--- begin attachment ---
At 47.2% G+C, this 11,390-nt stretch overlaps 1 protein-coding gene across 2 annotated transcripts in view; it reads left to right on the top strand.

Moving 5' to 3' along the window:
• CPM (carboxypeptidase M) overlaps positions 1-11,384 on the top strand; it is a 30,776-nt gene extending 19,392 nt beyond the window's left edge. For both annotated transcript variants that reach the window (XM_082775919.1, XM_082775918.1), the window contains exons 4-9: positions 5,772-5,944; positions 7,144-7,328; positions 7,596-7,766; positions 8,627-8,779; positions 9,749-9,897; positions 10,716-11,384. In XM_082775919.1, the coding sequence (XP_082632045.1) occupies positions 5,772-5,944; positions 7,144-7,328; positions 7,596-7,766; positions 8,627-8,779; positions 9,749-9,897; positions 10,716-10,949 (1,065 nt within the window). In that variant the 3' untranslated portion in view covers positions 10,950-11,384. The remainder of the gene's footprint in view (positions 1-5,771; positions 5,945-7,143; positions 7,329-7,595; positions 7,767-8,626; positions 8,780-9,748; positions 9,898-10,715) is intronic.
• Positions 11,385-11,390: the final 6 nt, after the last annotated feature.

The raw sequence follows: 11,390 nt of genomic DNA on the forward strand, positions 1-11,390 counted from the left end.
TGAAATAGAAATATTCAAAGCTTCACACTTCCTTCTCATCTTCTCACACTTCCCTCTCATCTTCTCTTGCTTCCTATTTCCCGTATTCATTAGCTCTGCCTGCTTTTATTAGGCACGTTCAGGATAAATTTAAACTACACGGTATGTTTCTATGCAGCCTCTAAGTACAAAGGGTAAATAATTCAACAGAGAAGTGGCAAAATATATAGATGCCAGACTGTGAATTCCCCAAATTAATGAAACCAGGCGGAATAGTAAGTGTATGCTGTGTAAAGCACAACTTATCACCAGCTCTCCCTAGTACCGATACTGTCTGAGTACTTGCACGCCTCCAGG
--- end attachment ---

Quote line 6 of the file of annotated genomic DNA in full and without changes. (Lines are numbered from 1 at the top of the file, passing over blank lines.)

TGAAATAGAAATATTCAAAGCTTCACACTTCCTTCTCATCTTCTCACACTTCCCTCTCATCTTCTCTTGCTTCCTATTTCCCGTATTCATTAGCTCTGCCTGCTTTTATTAGGCACGTTCAGGATAAATTTAAACTACACGGTATGTTTCTATGCAGCCTCTAAGTACAAAGGGTAAATAATTCAACAGAGAAGTGGCAAAATATATAGATGCCAGACTGTGAATTCCCCAAATTAATGAAACCAGGCGGAATAGTAAGTGTATGCTGTGTAAAGCACAACTTATCACCAGCTCTCCCTAGTACCGATACTGTCTGAGTACTTGCACGCCTCCAGG